In the literature, seven studies have assessed the impact of Whole Body Vibration by means of the TUG test [1013, 15, 16, 25]. Our study did not show any improvement in the median time of the TUG test for the WBV group but only a positive trend for the WBV group when analyses were adjusted. Other studies [10, 12, 13, 16] found a significant improvement for the WBV group. In these studies, only the WBV group improved significantly their TUG while patients in the control group did not. Bogaerts et al. [11] showed an improvement of TUG test in both groups of patients. However, the improvement was significantly greater in the treated group. The two last studies [15, 25] did not compare the treated group with a control group, which makes the analogy with the present study more difficult. However, these studies demonstrated an improvement of the TUG for the WBV group. It should be noted that in one of this studies, 63% of patients dropped-out in the WBV group [15] and that the other study [25] was a study of only two weeks and had a PEDro score [26] of only 4/10. Given those characteristics, the results of these studies should be interpreted with caution.

Regarding the Locometrix® test, no significant changes of the parameters were observed in our study. Results do not go in the same direction as Pollock et al., [15], who observed a significant increase in the step length and walking speed in the WBV group compared to the control group. Bogaerts et al. [11] and Rees et al. [16] also showed a significant increase in walking speed in treated patients compared to control patients.

Our study presented strengths. Firstly, it is a randomized study, controlled by a group of patients who did not change anything special to their lifestyle. Secondly, this study used a single-blind method to assess the patients’ risk of falls. We can also add that a calculation of statistical power was done. Moreover, we can note that rigorous monitoring of training has been completed.

Despite those characteristics, this study also shows some limitations. The difference between the present results and the results found in the literature could be explained by the various characteristics discussed above but also by the fact that patients enrolled in the treated group might have increased their physical activity just by walking to the training sessions. Therefore, control group patients might have had less physical activity during the training. It also seems important to add that the study was conducted in a population of patients considered as unstable. Indeed, changes in the health of some nursing home patients can be very rapid, sudden, significant but also transient. Therefore, the post-test assessments might have been different if performed on another day. Finally, we can also assume that Vibrosphere® is a device that does not improve the risk of falls in nursing home residents.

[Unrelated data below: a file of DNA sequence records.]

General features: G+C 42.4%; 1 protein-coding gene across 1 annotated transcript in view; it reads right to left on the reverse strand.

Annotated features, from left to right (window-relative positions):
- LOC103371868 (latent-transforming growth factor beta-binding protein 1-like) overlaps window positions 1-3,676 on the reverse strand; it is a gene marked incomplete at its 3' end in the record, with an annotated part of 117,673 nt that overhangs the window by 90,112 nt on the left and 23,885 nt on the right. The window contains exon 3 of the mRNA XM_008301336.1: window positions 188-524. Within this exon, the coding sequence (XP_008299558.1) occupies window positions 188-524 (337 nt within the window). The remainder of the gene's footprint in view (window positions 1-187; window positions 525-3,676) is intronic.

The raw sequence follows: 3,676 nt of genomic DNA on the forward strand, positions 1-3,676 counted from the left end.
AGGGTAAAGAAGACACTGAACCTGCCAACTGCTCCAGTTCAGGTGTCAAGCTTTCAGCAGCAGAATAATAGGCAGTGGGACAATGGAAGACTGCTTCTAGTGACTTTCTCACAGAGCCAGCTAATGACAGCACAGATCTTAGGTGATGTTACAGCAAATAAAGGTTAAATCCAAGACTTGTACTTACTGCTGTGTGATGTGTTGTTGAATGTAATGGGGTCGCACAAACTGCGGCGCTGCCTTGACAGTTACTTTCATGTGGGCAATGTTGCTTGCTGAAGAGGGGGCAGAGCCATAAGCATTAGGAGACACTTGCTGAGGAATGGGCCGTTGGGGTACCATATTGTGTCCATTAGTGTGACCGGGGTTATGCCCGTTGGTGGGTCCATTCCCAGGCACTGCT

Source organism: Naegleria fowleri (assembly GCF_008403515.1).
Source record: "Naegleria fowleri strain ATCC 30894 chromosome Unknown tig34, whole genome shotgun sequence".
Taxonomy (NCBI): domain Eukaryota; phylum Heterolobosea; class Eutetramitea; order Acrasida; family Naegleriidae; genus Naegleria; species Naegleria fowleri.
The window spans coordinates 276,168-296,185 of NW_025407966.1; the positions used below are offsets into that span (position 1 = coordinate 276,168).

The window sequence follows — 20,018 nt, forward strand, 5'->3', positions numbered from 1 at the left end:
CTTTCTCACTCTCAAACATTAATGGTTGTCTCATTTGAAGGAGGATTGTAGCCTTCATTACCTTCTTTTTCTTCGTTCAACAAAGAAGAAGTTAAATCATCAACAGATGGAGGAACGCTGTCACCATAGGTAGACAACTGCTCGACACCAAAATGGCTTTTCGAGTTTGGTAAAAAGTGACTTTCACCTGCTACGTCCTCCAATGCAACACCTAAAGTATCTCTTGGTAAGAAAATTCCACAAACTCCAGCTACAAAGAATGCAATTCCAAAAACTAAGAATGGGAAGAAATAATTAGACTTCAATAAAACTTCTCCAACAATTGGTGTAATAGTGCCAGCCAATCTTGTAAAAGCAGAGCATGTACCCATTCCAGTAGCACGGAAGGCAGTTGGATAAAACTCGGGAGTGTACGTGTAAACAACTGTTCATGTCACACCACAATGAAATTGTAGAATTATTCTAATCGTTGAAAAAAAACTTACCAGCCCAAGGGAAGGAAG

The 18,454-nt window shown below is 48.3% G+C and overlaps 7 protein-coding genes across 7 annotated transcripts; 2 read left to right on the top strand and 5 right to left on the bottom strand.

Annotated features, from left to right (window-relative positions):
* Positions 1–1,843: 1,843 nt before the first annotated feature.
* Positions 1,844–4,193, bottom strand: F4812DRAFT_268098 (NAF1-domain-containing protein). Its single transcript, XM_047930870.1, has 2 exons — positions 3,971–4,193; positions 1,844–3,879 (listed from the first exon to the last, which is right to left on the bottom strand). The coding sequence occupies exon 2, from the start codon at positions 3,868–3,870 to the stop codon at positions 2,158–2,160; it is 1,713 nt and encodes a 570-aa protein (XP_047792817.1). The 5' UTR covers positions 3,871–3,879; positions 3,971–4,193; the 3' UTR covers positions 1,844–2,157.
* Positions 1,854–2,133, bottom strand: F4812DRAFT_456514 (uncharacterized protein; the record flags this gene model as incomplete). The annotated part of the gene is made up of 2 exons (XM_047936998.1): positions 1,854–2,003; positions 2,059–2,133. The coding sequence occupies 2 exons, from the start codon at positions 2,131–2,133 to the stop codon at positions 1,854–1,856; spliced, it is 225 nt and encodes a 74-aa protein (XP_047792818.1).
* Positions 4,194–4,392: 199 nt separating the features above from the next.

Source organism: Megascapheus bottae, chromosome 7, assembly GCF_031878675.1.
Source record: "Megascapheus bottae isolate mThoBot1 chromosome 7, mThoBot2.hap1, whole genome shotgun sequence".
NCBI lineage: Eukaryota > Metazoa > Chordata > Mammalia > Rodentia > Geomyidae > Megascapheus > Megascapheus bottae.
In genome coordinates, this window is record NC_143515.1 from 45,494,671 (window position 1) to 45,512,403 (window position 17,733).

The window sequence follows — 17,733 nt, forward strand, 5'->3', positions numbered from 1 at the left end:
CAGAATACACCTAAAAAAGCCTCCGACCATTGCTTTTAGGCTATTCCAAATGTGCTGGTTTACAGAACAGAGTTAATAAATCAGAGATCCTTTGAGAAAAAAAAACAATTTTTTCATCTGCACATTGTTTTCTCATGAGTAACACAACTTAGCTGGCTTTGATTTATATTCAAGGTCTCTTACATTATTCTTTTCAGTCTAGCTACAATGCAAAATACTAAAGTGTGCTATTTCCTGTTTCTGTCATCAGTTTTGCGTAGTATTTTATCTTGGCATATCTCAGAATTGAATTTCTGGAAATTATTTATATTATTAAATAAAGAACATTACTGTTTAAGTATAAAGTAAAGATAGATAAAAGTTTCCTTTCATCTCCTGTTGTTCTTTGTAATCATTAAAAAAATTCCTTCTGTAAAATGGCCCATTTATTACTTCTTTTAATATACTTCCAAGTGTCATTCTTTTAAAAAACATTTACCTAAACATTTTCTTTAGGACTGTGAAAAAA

Conclusions

Results of the study showed that 3-month Vibrosphere® training composed of 5 series of 15 seconds of vibrations 3 times a week does not seem to show any benefit on the risk of falls of nursing home residents. Indeed, in these conditions, the Tinetti test, the TUG test and the parameters calculated by the Locometrix® system did not significantly improve in the WBV group compared to the control group.

Further investigation is required to understand the difference observed between our results and literature.

Authors’ information

CB is a Public Health PhD student in the Department of Public Health, Epidemiology and Health Economics, University of Liège, Belgium. DM is a Professor in the Department of Motricity Sciences, University of Liège, Belgium. MM is a Physiotherapy student at the University of Liège, Belgium. FB is a Public Health student at the University of Liège, Belgium. MD is a Physiotherapy PhD student in the Department of Motricity Sciences, University of Liège, Belgium. JMC is chief of the Physical Medicine and of the Physiotherapy Departments of the University of Liège, Belgium. JYR is Head of the Department of Public Health of the University of Liège, Belgium. Finally, OB is a Professor in the Department of Public Health, Epidemiology and Health Economics, University of Liège, Belgium.

Abbreviations

WBV: 

Whole Body Vibration

TUG: 

Timed Up and Go

Hz: 

Hertz.

Declarations

Acknowledgment

The authors would like to thank Richard Frere from Kiné Qua Non SPRL, Herstal, Belgium for making the vibration platforms available for the whole duration of the study. We also thank Anne Collinet from the “Seigneurie Michelange de Beaufays” and Didier Calberson from the “Résidence Notre Dame de Huy” for their collaboration in this study by providing the necessary space to accommodate the WBV devices. We thank Géraldine Degueldre and Fabian Rigo for their persistent effort with the recruitment of participants and the coordination of all training sessions. Finally, we thank all subjects for their excellent cooperation.

Authors’ Affiliations

(1)
Department of Public Health, Epidemiology and Health Economics, University of Liège
(2)
Department of Motricity Sciences, University of Liège

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  27. Pre-publication history

    1. The pre-publication history for this paper can be accessed here:http://www.biomedcentral.com/1471-2318/13/42/prepub